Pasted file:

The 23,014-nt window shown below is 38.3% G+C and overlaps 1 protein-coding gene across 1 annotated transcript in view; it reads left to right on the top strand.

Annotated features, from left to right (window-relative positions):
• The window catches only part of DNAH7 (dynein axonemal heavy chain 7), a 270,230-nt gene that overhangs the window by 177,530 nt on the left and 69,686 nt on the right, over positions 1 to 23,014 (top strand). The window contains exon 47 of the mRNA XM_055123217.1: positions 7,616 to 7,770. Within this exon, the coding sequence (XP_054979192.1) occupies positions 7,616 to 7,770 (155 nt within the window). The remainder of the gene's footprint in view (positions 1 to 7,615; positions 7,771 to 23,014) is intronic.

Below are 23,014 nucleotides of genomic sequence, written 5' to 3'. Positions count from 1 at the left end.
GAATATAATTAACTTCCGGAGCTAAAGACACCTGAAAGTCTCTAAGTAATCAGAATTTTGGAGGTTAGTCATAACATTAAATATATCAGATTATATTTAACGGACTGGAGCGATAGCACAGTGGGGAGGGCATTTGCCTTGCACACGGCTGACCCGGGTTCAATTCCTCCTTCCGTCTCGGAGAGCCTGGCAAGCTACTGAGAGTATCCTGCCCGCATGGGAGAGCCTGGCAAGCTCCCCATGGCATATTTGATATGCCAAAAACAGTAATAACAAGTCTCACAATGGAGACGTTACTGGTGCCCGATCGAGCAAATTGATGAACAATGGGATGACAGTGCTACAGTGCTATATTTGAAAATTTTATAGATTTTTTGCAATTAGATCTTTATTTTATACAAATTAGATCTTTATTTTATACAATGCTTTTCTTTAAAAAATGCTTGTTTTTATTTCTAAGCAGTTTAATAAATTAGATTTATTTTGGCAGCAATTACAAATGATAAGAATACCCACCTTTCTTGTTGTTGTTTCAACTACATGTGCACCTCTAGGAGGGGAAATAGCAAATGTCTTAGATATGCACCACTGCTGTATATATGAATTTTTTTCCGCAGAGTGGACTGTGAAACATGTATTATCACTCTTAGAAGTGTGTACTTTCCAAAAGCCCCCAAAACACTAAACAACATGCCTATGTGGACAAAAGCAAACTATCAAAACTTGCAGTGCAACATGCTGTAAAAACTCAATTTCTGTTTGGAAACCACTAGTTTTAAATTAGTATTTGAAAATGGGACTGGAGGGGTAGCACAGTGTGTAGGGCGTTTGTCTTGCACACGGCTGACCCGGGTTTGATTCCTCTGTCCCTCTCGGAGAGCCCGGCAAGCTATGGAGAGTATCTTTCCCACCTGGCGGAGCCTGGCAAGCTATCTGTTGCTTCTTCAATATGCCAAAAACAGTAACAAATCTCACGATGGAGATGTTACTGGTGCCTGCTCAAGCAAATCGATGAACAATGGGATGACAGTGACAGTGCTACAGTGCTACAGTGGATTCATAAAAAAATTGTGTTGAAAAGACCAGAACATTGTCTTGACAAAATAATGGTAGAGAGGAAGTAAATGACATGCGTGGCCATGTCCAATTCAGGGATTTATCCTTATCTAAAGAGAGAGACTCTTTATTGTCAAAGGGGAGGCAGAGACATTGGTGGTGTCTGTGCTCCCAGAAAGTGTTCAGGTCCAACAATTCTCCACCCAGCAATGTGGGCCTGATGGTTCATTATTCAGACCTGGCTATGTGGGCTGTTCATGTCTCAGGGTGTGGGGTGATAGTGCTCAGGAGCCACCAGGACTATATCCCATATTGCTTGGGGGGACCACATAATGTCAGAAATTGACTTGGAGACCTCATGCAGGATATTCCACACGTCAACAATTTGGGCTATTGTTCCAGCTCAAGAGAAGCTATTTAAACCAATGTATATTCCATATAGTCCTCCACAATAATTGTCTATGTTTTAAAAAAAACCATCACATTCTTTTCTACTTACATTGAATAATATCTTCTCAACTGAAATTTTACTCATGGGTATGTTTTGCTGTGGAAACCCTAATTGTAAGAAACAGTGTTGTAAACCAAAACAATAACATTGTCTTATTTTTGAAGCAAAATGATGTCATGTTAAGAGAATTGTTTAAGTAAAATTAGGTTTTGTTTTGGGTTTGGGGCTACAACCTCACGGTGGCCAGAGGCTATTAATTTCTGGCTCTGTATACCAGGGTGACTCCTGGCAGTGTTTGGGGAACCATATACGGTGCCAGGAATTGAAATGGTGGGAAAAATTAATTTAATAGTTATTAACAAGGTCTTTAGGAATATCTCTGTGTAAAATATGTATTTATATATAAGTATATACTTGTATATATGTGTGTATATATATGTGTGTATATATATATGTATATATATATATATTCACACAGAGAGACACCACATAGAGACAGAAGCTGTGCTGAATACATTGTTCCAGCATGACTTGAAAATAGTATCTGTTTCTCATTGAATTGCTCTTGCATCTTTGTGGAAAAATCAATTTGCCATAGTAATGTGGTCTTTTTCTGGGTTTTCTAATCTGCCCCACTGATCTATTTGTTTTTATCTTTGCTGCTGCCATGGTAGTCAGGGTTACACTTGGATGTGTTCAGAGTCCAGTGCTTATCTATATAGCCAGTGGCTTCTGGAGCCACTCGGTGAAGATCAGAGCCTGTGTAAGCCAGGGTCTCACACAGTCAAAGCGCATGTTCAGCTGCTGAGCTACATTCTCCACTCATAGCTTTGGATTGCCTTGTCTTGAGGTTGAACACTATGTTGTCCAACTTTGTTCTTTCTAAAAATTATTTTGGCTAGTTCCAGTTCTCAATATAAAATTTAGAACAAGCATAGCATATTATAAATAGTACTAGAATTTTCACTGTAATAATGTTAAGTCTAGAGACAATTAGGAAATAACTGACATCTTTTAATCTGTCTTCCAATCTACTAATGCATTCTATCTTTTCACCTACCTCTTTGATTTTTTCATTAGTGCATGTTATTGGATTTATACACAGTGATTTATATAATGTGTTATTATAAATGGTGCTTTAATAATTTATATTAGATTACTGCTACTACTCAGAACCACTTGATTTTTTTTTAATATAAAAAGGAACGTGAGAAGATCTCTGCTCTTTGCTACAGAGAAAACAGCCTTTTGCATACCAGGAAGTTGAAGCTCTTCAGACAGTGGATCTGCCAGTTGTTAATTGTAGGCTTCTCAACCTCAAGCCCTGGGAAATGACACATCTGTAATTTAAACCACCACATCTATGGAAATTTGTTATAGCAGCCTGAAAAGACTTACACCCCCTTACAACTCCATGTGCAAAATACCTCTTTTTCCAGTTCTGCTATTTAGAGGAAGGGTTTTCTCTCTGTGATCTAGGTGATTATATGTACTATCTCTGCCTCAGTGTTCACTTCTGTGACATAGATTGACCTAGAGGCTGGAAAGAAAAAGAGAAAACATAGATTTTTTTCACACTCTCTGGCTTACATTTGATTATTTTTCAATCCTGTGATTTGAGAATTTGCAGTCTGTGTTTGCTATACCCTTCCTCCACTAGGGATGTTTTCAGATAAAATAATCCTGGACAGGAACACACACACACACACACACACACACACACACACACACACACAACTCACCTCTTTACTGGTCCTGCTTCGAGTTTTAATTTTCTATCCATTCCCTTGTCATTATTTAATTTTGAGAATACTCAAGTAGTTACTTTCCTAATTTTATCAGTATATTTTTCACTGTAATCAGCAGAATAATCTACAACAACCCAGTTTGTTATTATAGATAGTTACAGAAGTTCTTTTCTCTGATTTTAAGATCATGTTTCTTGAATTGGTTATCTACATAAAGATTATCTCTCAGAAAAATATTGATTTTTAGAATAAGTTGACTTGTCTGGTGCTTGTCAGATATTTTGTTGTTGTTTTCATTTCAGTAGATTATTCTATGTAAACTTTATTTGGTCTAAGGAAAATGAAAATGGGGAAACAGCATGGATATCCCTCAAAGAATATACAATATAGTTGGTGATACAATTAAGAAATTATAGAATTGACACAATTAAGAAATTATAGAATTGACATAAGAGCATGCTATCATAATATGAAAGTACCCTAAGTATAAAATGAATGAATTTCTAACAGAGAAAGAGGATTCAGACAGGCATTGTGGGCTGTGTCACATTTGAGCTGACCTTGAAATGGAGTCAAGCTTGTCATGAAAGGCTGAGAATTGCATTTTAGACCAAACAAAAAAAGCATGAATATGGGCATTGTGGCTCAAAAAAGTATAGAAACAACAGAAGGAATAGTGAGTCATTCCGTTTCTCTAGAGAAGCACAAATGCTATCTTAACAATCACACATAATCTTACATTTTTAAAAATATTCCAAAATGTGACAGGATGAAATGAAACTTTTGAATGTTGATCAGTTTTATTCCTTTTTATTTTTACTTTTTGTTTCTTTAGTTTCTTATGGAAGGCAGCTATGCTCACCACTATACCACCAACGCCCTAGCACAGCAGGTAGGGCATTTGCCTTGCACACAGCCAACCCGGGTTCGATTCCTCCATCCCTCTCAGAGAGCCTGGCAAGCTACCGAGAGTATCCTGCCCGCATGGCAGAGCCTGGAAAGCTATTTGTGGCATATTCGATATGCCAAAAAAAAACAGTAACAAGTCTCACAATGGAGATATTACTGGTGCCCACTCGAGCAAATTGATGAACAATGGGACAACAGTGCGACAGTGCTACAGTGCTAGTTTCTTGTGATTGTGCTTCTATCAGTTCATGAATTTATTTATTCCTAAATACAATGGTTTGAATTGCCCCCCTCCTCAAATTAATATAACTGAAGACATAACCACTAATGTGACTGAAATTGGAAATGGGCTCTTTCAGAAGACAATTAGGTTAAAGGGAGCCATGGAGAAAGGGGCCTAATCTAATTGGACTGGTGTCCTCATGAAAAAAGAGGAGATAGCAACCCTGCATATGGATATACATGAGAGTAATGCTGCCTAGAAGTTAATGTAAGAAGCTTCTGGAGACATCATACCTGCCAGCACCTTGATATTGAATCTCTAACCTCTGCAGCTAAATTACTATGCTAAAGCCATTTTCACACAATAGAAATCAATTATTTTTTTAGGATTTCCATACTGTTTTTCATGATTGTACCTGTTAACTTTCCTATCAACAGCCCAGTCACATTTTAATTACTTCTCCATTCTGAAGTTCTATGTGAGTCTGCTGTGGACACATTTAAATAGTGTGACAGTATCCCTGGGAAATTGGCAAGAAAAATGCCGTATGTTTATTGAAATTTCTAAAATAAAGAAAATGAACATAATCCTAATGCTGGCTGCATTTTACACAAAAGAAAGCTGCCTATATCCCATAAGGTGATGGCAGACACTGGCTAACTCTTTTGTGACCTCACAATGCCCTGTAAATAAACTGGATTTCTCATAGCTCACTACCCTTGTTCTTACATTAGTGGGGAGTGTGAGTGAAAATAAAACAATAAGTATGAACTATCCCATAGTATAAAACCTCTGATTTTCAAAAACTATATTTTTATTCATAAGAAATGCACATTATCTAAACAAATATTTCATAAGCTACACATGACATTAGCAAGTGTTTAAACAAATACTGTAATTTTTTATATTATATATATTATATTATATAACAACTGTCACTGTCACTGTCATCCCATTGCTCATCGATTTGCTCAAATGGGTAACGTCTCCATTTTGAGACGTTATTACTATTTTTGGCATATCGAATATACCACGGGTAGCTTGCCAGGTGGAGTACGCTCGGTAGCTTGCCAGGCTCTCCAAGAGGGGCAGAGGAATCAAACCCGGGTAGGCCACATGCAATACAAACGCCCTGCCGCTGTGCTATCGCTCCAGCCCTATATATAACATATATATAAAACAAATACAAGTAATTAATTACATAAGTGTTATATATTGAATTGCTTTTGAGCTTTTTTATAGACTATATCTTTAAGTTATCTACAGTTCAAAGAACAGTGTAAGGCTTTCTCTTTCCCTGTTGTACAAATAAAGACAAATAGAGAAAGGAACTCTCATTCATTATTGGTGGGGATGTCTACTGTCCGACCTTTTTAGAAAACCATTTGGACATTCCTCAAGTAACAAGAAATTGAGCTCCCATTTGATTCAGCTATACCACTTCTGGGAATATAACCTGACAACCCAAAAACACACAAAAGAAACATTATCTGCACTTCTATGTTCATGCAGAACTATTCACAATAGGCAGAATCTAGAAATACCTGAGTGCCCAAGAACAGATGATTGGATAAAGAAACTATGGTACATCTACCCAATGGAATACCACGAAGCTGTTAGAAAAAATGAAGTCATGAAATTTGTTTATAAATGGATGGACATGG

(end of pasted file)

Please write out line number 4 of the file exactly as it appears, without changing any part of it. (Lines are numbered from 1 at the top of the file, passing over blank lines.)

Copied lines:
Below are 23,014 nucleotides of genomic sequence, written 5' to 3'. Positions count from 1 at the left end.